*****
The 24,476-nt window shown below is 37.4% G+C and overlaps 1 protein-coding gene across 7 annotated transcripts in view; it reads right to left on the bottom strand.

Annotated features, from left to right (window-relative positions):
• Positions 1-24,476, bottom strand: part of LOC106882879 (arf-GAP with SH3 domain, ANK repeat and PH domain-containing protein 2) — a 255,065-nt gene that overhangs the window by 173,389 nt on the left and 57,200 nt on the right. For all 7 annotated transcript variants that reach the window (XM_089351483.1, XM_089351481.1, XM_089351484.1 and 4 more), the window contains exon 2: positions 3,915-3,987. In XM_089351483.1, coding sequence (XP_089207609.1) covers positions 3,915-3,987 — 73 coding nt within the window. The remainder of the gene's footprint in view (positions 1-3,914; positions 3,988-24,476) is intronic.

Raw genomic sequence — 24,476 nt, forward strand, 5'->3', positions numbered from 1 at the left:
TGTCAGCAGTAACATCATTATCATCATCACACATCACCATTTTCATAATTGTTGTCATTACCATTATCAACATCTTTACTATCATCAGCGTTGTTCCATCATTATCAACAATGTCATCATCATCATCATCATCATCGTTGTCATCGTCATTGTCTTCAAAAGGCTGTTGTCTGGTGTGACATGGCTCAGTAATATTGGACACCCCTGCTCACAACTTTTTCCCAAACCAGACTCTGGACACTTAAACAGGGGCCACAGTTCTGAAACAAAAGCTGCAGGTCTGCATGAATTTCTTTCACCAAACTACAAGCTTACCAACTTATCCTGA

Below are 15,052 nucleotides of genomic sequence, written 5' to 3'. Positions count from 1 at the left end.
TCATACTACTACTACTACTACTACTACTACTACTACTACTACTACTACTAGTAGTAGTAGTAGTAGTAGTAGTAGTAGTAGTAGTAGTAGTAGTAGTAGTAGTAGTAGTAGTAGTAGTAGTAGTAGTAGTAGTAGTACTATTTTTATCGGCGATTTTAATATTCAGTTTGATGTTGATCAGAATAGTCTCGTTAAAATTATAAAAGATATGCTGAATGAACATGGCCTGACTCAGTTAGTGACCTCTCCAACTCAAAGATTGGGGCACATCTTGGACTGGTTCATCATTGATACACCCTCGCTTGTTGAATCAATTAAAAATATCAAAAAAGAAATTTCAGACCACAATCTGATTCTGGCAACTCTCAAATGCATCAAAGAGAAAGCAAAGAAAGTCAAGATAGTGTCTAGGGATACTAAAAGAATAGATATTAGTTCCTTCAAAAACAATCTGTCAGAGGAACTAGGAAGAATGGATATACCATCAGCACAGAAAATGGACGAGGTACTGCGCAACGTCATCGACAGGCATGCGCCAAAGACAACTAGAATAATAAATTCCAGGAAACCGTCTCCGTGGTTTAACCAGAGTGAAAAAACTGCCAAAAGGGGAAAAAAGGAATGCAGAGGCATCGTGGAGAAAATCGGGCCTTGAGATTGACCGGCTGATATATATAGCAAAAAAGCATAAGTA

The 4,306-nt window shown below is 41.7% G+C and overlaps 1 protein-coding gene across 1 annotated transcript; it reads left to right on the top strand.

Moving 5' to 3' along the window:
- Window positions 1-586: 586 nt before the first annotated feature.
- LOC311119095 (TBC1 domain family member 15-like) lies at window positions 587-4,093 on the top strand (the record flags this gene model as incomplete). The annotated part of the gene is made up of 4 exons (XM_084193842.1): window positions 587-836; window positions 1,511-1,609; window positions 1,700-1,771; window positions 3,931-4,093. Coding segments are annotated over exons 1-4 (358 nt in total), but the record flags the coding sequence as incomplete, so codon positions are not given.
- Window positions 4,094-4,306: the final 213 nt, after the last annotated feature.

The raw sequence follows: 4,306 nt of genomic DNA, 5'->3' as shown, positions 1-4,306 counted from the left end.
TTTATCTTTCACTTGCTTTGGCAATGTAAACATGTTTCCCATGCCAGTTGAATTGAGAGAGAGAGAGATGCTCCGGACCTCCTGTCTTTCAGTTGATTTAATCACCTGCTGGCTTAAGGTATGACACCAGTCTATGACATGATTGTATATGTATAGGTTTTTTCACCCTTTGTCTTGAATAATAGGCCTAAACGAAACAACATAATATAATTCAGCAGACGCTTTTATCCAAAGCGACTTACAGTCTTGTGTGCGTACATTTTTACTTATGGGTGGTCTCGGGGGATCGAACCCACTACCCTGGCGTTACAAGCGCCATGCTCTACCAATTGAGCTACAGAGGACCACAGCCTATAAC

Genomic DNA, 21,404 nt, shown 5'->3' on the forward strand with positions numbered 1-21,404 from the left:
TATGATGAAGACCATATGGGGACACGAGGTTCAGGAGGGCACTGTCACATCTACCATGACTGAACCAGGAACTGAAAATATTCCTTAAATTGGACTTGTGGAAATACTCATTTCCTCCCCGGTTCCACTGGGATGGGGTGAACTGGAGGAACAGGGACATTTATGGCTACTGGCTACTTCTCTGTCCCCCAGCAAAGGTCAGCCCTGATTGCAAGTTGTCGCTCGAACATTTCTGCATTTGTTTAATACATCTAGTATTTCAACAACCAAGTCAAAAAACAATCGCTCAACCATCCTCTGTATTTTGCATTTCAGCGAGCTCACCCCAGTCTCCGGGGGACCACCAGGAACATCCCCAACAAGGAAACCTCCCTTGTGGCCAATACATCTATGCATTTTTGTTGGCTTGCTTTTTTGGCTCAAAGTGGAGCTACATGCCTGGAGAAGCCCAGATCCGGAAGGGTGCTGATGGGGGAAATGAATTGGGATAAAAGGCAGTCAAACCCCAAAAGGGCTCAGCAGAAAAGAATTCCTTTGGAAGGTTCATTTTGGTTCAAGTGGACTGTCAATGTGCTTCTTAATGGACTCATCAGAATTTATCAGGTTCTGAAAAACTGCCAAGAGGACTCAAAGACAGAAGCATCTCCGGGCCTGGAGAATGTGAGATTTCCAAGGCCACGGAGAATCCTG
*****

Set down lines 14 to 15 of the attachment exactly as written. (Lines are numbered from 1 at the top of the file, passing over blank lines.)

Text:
TTTATCTTTCACTTGCTTTGGCAATGTAAACATGTTTCCCATGCCAGTTGAATTGAGAGAGAGAGAGATGCTCCGGACCTCCTGTCTTTCAGTTGATTTAATCACCTGCTGGCTTAAGGTATGACACCAGTCTATGACATGATTGTATATGTATAGGTTTTTTCACCCTTTGTCTTGAATAATAGGCCTAAACGAAACAACATAATATAATTCAGCAGACGCTTTTATCCAAAGCGACTTACAGTCTTGTGTGCGTACATTTTTACTTATGGGTGGTCTCGGGGGATCGAACCCACTACCCTGGCGTTACAAGCGCCATGCTCTACCAATTGAGCTACAGAGGACCACAGCCTATAAC

Genomic DNA, 21,404 nt, shown 5'->3' on the forward strand with positions numbered 1-21,404 from the left: